Bob was also the driving force behind the development of Ken McDonald Sports Park in Taber. He was able to get the baseball, football, and soccer people to come together, and develop one of the finest parks in all of Alberta. Bob also takes great pride in his role of a coach, for his two children, Brendan and Kendra. Bob and Brendan were members of the Taber Jets Club that won a Western Canada Championship. And with Kendra, he coached alongside Chris James when she was a member of Team Alberta. Kendra played on Team Alberta four years and was co-MVP her final year.

Bob also takes great joy in the friendships he has made through his participation in baseball. He likes the fact that you play hard, but, for the most part, the competition stays on the diamond. When you meet up with people years after competing against them, in baseball, it is easy to strike up a conversation; he feels it is almost like some sort of reunion of past baseball experiences. Many other sports do not allow or contain that same type of camaraderie that baseball does.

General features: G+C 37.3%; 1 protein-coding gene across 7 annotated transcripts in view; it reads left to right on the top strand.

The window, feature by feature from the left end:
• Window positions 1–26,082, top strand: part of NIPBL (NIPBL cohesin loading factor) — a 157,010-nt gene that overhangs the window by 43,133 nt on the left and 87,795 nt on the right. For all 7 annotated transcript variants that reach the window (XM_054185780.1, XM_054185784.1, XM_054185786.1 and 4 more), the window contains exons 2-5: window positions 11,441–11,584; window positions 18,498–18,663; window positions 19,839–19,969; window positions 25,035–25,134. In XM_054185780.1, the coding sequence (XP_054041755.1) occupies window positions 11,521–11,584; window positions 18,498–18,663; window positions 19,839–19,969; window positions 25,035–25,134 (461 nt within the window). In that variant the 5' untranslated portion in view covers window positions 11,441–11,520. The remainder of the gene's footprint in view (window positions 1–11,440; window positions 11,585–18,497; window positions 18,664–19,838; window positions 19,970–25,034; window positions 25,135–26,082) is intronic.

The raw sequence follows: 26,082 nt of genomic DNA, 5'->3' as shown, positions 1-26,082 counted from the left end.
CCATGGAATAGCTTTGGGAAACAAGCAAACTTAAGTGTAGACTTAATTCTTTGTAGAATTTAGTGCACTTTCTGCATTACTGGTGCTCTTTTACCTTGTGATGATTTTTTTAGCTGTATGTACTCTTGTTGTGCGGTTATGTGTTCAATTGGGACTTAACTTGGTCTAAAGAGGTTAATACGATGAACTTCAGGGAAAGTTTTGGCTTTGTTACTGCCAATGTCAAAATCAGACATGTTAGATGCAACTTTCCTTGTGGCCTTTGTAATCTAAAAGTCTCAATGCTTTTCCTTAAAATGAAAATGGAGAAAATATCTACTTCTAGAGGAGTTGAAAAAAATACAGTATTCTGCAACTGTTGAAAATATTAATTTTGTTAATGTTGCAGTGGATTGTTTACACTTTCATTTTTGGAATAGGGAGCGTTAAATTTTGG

In the future, Bob would like to see more parents “step it up” and get involved regarding their kids and baseball. Play catch with your kids or pitch to them; they will play if you are there and involved in their activity. Parents must drive the bus; volunteer your time to coach, fix the baseball fields, organize the team/league, or any other capacity that makes the local minor baseball team/program a success.

Alberta Amateur Baseball Council, and the Alberta baseball community, would like to thank Bob for his volunteerism and generosity towards Alberta youth baseball.

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Alberta Amateur Baseball Council

Oikawa, Ianetti latest AABC weekly Honorees



Alberta Amateur Baseball Council is recognizing those individuals who have contributed to significantly to Alberta baseball, at the youth level.